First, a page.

The JAZZzology blog asks: “is acid jazz just a name given by a radio disc jockey to promote some readily unidentifiable form of pop music or is it a form of jazz music?” I think it’s the latter – more of a type of fusion but, instead of rock, it blends soul, funk, jazz, and a contemporary sound. If we’re talking about terminology – wasn’t “smooth jazz” just a term invented by a corporation?
According to Amazon, this compilation from the Soundiva label, called Chillout & Acid Jazz, will be out on New Year’s Day. Sample it now – a good mix of 25 jazzy uptempo and laid-back tracks.
I always find some good jazz while searching through the electronic category. Check out music from this new release, which features several vocal performances.
ContemporaryJazz.com Radio plays nu jazz, acid jazz, remixed jazz, jazzy house, dancefloor jazz, and other groove jazz styles. It’s online all the time and is free (with ads) or you can purchase a VIP package for commercial free listening and other benefits.
See the embedded spreadsheet below for the most recent adds to the playlist. The spreadsheet contains the artist, track, album title, and links to how to buy the recording (CD and/or high-quality, DRM-free MP3 download) through Amazon.com. Buying through those links benefits ContemporaryJazz.com. Click here for a full screen version.
Urban Elements is a quintet of musicians from Sweden and Chile. I sampled this release simply based on the name of the group and was impressed. This is what contemporary jazz is about!
Discovered Liquid Jazz by Living Room while hunting for new sounds tonight:
From Hungary comes today’s Try It Out Tuesdays offering: MM7 Secret Jazz is an electronica/jazz project of trumpeter Miklós Mákó. Miklós records for Beagle Beat Records, a jazz-focused micro-label in Budapest. Check the label out on MySpace to sample their artist roster, which covers a range of contemporary jazz styles.
Click the play button to hear “Bond Express” from the MM7 Secret Jazz project. If you like what you hear, click the Shopping Cart icon to buy it from Amazon.com.
I’ve posted over 500 tweets of contemporary jazz news, release dates, and site information on Twitter in the last few months. It’s how I communicate quick contemporary jazz items of interest. In today’s quick-moving world, this is how I get most of my information – through brief, one-sentence notifications. Later, I can go back and read more about something or compose a blog post. Follow my tomorrowjazz tweets on Twitter!
I keep a list of my most recent tweets here on the site, but here are some items you might have missed.
- Smooth jazz takes another blow as The Weather Channel replaces it with classic rock for Weather on the 8′s.
- Miroslav Vitous’ new CD honors Weather Report http://is.gd/1oYMf
- New release from jazz pianist Eldar coming August 25. Called Virtue, it has guests Nicholas Payton and Joshua Redman.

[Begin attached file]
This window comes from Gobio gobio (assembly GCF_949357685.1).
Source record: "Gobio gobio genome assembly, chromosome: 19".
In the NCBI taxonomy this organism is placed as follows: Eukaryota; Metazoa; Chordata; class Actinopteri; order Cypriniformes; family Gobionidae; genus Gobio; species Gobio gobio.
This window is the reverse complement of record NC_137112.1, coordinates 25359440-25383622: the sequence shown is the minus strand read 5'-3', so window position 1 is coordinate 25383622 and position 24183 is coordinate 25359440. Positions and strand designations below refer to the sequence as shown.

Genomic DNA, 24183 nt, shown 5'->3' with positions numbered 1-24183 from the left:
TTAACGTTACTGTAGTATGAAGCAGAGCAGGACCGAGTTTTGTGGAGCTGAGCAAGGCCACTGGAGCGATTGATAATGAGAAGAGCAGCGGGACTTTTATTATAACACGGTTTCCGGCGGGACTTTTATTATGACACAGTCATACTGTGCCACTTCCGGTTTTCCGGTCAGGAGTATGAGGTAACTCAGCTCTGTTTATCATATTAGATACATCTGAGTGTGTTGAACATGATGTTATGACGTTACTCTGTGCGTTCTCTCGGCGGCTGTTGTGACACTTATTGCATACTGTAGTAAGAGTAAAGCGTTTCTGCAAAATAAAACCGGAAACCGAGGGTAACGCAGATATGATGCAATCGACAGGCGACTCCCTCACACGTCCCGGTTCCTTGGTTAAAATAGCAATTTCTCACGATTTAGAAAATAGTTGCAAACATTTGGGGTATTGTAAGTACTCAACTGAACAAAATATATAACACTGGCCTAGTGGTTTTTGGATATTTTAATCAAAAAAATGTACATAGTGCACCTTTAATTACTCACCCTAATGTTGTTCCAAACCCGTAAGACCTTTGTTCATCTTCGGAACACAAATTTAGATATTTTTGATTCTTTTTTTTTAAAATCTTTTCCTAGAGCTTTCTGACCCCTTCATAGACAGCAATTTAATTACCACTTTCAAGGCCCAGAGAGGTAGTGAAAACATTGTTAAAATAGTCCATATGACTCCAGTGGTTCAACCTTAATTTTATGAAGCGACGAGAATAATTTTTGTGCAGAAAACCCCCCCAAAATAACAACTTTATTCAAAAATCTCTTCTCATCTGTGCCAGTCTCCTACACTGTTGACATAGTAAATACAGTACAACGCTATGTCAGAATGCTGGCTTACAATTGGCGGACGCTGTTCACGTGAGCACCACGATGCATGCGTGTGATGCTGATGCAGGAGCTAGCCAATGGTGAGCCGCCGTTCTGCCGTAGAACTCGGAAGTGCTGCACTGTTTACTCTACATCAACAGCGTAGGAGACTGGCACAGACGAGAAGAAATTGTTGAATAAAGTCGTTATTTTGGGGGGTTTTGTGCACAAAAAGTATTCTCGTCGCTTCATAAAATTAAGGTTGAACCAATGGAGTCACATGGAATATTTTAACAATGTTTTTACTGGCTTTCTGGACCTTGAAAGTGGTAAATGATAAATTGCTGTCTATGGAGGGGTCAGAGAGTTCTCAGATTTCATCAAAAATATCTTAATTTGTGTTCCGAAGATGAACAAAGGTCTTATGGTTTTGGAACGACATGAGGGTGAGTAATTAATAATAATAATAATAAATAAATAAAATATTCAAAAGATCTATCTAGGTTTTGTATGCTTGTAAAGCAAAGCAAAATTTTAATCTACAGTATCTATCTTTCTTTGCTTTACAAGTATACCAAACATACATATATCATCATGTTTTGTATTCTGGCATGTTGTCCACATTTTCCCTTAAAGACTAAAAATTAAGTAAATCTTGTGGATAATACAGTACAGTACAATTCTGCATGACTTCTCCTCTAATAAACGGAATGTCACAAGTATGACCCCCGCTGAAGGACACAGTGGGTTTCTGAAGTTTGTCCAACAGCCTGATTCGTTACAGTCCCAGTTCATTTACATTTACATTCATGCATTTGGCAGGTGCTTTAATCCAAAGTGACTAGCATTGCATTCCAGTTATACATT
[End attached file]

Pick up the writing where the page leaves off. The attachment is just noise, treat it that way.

- Pandora and three others might be ok but that doesn’t mean it’s smooth sailing Internet radio. http://is.gd/1sYhv
- Mike Stern’s Big Neighborhood out 8/11 w/ Dave Weckl, MMW, Steve Vai, Esperanza Spalding, Eric Johnson, Terri Lyne Carrington, and more.
- B.B. King calls George Benson “the best guitarist in the world in all kinds of music.” http://is.gd/1yQhp
- One of today’s greatest jazz composers, Terence Blanchard, releases Choices on August 18th. Recorded in New Orleans. http://is.gd/1zHt7
- Chuck Owen & The Jazz Surge release The Comet’s Tail: Playing The Compositions of Michael Brecker on 8/11 w/guest stars. http://is.gd/1AYmC
- Pat Metheny writes about his upcoming “orchestrionics” recording. It’s going to be interesting. http://is.gd/1L7tI
- Far Out Recordings-Brazilian Music Sampler Free at Amazon MP3 Store. With Marcos Valle, Joyce, Azymuth, Sabrina Malheiros. http://bacn.me/9ja
- Didn’t know Larry Carlton was joining Steely Dan on six dates during their current tour.
Eventually, I graduated from the University of Missouri but still stayed on as a volunteer announcer for KBIA for some time. I think at some point the evening contemporary jazz show was put to rest and I didn’t want to stay on for programming that didn’t interest me as much. It wasn’t long before I missed it. At the same time, I started learning this new way to make content for this thing called the World Wide Web. In 1995, I learned HTML, got a web host and created my first GIF. cJazz: The Contemporary Jazz Site was launched in January 1996. I recall it being one of the first 16 jazz sites indexed by Yahoo! (people added sites manually then; there was nothing like Google yet). I’ll never forget how I quickly received 15 email messages about the site and about half were outside the U.S. It really put the world in World Wide Web. I remember an email exchange with Rob Mounsey, getting a nice message from a doctor in Italy, and meeting Suzy Cline who was running a jazz hub called Jazz Stuff.
Most labels weren’t sure or unaware of the Web then but Randall Kennedy at Warner Bros. knew the deal. I think he had a WB Jazzspace site going earlier than other jazz labels. Michael Ricci launched AllAboutJazz.com, now the top jazz site on the Web. Larry Rosen, Dave Grusin, and Jon Diamond founded Jazz Central Station. Morrice Blackwell launched JazzReview.com, still a top jazz site to visit.
I spent five years building up ContemporaryJazz.com (I’d bought the domain name soon after the site launched). I worked on it almost every day for most of those years. Due to a major change in my life and some burnout, I sold the site in 2001. I later regretted that decision and was happy to be able to get the site back a couple of years ago. I won’t be giving it up again.